TABLE 1
C ΔC ESR ΔESR
Surface treatment (F) (%) (mΩ) (%)
Example 1 Carbon-embedding 27 −16.1 55 16.5
Example 2 Carbon-embedding, 42  −5.5 28  4.0
etching
Example 3 Carbon-embedding, 48 32
blasting
Example 4 Carbon-embedding, 40  −3.0 30  2.5
etching, oxidation
Example 5 Carbon-embedding, 48  −6.2 32  4.5
blasting, oxidation
Example 6 Carbon-embedding, 45  −3.0 34  2.8
blasting, oxidation
Example 7 Carbon-embedding 35 −18.5 60 14.8
Comparative 20 −27.5 80 22.0

The ΔC and ΔESR in Table 1 represent the change ratios of C and ESR from the initial C and ESR values to those obtained 3000 hours after treatments in the above-mentioned conditions, respectively.

As clearly disclosed in Table 1, it is understood that the capacitance values of the electric double-layer capacitors formed of the carbon-containing metal materials in accordance with the examples are larger than that of the comparative example, and that the ESR values of the former are smaller than that of the latter. This can be explained as follows: by using electrode foil to which carbon particles are added, the carbon particles are exposed to the surface of the electrode foil, whereby conductivity can be maintained at the interface between the electrode foil and the polarizable electrode. Furthermore, according to this table, it is found that the stability of capacitance and ESR with respect to time can be enhanced by making the surface of the carbon-containing metal material rough by carrying out etching or blasting, in particular, by carrying out oxidization to form a passive film.

A further embodiment of the invention is shown below with respect to use of carbon slurry in the method producing an electrode metal material.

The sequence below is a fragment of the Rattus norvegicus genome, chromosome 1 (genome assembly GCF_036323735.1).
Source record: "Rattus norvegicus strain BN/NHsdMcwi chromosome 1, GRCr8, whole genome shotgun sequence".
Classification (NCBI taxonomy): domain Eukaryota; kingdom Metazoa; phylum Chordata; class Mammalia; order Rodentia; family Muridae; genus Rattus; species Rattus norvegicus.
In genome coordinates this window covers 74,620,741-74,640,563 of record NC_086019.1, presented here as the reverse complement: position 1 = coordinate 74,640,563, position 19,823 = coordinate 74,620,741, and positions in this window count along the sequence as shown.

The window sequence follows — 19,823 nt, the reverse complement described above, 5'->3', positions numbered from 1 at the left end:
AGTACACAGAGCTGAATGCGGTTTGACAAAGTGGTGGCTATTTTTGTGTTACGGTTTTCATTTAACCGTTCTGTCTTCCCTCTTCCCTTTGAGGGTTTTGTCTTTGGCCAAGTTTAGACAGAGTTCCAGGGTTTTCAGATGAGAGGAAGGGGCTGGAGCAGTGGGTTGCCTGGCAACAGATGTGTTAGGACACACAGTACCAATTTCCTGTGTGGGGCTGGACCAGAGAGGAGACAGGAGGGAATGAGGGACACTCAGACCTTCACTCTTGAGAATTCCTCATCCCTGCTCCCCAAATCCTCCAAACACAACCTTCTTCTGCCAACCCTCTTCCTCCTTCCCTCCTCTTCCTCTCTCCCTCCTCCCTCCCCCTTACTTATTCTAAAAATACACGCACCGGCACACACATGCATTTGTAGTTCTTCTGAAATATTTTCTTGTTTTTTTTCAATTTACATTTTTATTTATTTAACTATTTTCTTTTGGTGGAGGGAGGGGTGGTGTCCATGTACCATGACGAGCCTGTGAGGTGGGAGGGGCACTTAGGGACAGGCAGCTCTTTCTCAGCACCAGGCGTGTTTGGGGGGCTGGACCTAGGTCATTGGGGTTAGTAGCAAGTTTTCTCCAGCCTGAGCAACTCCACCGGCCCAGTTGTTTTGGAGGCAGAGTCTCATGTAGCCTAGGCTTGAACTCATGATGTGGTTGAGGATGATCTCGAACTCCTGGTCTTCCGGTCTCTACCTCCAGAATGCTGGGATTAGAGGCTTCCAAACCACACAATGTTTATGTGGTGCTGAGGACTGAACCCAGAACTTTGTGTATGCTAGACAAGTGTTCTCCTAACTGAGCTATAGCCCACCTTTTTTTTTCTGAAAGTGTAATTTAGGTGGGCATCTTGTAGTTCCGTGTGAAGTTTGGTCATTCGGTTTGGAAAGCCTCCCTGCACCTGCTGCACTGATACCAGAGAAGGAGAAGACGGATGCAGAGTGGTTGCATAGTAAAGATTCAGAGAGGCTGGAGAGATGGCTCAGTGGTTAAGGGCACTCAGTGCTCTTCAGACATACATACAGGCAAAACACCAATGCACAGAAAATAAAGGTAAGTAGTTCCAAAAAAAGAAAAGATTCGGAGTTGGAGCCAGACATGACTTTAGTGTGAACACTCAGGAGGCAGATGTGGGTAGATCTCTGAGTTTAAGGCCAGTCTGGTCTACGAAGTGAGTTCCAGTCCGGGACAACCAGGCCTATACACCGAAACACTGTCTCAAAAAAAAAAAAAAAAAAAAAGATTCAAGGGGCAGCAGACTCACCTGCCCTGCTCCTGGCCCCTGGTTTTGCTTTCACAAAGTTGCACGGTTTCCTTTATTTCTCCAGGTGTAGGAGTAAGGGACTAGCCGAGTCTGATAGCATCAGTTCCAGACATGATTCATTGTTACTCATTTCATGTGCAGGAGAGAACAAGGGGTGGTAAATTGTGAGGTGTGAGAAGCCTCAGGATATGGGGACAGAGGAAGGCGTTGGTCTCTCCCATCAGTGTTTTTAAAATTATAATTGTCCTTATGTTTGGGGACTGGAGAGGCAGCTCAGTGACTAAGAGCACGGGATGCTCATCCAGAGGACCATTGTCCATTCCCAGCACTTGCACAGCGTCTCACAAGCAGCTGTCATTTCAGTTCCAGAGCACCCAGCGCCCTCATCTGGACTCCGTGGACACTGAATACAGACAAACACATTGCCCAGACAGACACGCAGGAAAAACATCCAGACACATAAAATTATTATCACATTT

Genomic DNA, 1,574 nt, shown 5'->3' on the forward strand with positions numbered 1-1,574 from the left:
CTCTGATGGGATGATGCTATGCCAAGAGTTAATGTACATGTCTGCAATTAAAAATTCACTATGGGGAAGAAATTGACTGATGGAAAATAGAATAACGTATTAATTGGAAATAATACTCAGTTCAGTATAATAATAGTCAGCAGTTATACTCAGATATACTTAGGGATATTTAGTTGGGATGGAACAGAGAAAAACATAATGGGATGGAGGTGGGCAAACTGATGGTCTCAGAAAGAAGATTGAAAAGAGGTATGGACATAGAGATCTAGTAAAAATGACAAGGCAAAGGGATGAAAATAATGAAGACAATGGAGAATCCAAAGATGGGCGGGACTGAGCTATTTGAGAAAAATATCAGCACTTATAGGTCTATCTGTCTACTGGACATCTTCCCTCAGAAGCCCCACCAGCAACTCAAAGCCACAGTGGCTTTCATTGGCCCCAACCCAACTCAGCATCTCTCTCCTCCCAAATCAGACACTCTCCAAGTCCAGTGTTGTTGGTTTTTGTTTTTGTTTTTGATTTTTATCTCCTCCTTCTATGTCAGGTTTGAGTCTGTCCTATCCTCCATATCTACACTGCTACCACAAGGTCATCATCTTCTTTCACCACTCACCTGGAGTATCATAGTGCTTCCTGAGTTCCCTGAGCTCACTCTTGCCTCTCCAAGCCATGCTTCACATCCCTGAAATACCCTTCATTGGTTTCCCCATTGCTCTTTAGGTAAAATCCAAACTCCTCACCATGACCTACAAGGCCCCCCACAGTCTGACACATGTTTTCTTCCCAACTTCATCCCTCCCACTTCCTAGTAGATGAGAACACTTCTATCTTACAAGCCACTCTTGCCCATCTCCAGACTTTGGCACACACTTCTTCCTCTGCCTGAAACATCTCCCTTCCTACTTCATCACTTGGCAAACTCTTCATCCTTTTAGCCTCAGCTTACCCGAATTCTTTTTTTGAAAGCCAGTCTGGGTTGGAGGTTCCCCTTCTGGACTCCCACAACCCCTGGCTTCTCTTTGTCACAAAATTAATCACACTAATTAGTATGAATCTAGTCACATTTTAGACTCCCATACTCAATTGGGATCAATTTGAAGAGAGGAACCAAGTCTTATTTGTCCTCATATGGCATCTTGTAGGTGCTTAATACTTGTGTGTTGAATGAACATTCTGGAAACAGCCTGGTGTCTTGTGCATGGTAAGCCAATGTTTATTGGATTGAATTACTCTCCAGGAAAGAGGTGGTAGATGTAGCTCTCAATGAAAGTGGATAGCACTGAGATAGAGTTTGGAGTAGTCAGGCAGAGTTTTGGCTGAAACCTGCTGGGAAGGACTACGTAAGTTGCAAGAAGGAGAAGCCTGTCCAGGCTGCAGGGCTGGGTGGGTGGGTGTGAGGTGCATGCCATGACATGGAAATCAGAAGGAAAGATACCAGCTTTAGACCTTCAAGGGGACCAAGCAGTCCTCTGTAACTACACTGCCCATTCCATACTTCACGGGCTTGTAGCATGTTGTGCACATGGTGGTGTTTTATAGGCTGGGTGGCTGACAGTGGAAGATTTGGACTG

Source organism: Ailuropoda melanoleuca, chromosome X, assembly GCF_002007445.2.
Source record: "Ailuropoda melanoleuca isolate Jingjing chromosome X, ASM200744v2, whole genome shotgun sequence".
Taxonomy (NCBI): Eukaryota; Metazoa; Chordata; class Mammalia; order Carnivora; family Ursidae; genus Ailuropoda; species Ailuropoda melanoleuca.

EXAMPLE 8

Aluminum of four-nine grade having 20 μm thick, was etched to produce a great number of pores opening to the surface, and was used to apply a carbon slurry of formulation of 1 part of carbon particles, 2 parts of ethanol and 20 parts of water. In this Example, acetylene black of mean particle size of 0.2 μm was used as carbon particles. The aluminum foil is soaked into the slurry for 10 seconds to produce a slurry film on the surface, dried in air 30 minutes, and then rolled over the dried slurry by pressurizing at 100 kg/cm of line pressure, obtaining a carbon embedded metal sheet.

EXAMPLE 9

In this Example, activated carbon powder from phenol resin having 2 μm of mean particle size was used to produce carbon embedded metal sheet, but other conditions were similar to Example 8.

EXAMPLE 10

Part of the carbon embedded metal sheet from Example 8 was electrolytically etched in a nitrate etching solution to expose carbon particles on the surface and then oxidized by heating at 400° C. for 2 minutes in air.

EXAMPLE 11

Part of the carbon embedded metal sheet from Example 9 was blasted to expose carbon particles on the surface and then oxidized similarly to Example 10.

Comparative 2

A aluminum foil was used without applying carbon particles for an electrode metal material.

Comparative 3

A aluminum foil without applying carbon particles was oxidized by heating at 400° C. in air and used for a electrode metal material.

The carbon embedded metal sheets from these Examples 8-11 and the comparative sheets were provided for fabricating electric double-layer capacitors. The carbon embedded metal sheets were applied with an activated carbon past which was formed of a powder of activated carbon from phenol resin ammonium carboxylmethylcellulose and acetylene black by soaking and than dried, obtaining activated carbon laminate. the laminate was cut to two pieces of strips of 25 mm wide and 400 mm long as electric double layer electrodes. The two pieces of electrodes 3 and 5 were wound with a separator 5 to a coil, impregnated with an electrolyte containing tetraethyl ammonium perchlorate and propylene carbonate and contained in a casing 7, obtaining electric double layer capacitors.

The electric double layer capacitors were tested by charging at constant 2.5V for 1 hour and discharging 100 mA of current to measure dielectric capacitance and ESR. thereafter, The same capacitors were charged at constant 2.8V at 75° C. maintained 3000 hours, and discharged in constant 100 mA of current, and dielectric capacitance and ESR were measured. The results are shown in Table 2.

TABLE 2
C ΔC ESR ΔESR
Surface treatment (F) (%) (mΩ) (%)
Example 8 carbon slurry 42 −2.5 36 2.9
oxidation
Example 9 carbon slurry 40 −3.0 38 3.5
oxidation
Example 10 carbon slurry oxidation 48 −1.2 30 1.9
etching
Example 11 carbon slurry oxidation 45 −1.6 32 2.2
blasting